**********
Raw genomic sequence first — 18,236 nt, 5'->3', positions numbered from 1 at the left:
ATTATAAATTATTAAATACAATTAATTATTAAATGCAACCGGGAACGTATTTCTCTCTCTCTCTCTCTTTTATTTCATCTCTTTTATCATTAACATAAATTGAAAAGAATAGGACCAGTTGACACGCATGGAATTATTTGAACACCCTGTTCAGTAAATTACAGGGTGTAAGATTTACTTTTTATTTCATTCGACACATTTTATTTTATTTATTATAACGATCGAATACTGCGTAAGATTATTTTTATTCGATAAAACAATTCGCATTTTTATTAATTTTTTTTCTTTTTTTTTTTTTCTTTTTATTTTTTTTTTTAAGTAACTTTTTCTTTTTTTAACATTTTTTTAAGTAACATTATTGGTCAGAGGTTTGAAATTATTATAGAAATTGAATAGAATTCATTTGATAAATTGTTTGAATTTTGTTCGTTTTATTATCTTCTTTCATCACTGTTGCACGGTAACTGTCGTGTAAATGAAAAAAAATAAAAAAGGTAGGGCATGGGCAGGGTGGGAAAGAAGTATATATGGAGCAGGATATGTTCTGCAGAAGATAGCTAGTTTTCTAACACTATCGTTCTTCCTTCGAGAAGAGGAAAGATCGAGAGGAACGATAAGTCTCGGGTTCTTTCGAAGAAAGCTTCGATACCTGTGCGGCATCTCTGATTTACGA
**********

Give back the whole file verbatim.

Raw genomic sequence first — 18,236 nt, 5'->3', positions numbered from 1 at the left:
ATTATAAATTATTAAATACAATTAATTATTAAATGCAACCGGGAACGTATTTCTCTCTCTCTCTCTCTTTTATTTCATCTCTTTTATCATTAACATAAATTGAAAAGAATAGGACCAGTTGACACGCATGGAATTATTTGAACACCCTGTTCAGTAAATTACAGGGTGTAAGATTTACTTTTTATTTCATTCGACACATTTTATTTTATTTATTATAACGATCGAATACTGCGTAAGATTATTTTTATTCGATAAAACAATTCGCATTTTTATTAATTTTTTTTCTTTTTTTTTTTTTCTTTTTATTTTTTTTTTTAAGTAACTTTTTCTTTTTTTAACATTTTTTTAAGTAACATTATTGGTCAGAGGTTTGAAATTATTATAGAAATTGAATAGAATTCATTTGATAAATTGTTTGAATTTTGTTCGTTTTATTATCTTCTTTCATCACTGTTGCACGGTAACTGTCGTGTAAATGAAAAAAAATAAAAAAGGTAGGGCATGGGCAGGGTGGGAAAGAAGTATATATGGAGCAGGATATGTTCTGCAGAAGATAGCTAGTTTTCTAACACTATCGTTCTTCCTTCGAGAAGAGGAAAGATCGAGAGGAACGATAAGTCTCGGGTTCTTTCGAAGAAAGCTTCGATACCTGTGCGGCATCTCTGATTTACGA